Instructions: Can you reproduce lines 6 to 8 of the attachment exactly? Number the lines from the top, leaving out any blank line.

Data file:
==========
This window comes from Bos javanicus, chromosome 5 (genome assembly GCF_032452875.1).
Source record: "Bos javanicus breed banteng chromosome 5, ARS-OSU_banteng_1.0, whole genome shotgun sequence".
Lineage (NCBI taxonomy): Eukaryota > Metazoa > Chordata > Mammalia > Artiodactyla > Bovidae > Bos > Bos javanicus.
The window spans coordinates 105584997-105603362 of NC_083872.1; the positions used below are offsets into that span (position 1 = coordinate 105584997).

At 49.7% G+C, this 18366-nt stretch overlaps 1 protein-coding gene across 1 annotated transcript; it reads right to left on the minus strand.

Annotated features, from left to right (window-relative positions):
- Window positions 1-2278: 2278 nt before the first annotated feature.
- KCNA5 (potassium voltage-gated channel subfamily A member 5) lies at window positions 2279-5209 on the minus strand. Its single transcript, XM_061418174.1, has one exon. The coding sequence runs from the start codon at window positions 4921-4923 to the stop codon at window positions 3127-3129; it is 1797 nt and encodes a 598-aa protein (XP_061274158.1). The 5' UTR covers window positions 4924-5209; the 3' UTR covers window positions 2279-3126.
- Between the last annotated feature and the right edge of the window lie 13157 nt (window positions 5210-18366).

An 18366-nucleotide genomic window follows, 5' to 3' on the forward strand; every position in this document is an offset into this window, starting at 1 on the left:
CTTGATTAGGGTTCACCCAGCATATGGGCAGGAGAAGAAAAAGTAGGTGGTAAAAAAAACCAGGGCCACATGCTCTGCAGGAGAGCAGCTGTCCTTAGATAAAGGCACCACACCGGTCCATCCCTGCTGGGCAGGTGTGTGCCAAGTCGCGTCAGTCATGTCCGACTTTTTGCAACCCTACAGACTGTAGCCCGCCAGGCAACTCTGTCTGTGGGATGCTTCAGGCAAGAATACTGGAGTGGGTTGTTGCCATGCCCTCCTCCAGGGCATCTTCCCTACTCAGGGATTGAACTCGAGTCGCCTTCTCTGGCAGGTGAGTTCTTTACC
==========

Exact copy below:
Annotated features, from left to right (window-relative positions):
- Window positions 1-2278: 2278 nt before the first annotated feature.
- KCNA5 (potassium voltage-gated channel subfamily A member 5) lies at window positions 2279-5209 on the minus strand. Its single transcript, XM_061418174.1, has one exon. The coding sequence runs from the start codon at window positions 4921-4923 to the stop codon at window positions 3127-3129; it is 1797 nt and encodes a 598-aa protein (XP_061274158.1). The 5' UTR covers window positions 4924-5209; the 3' UTR covers window positions 2279-3126.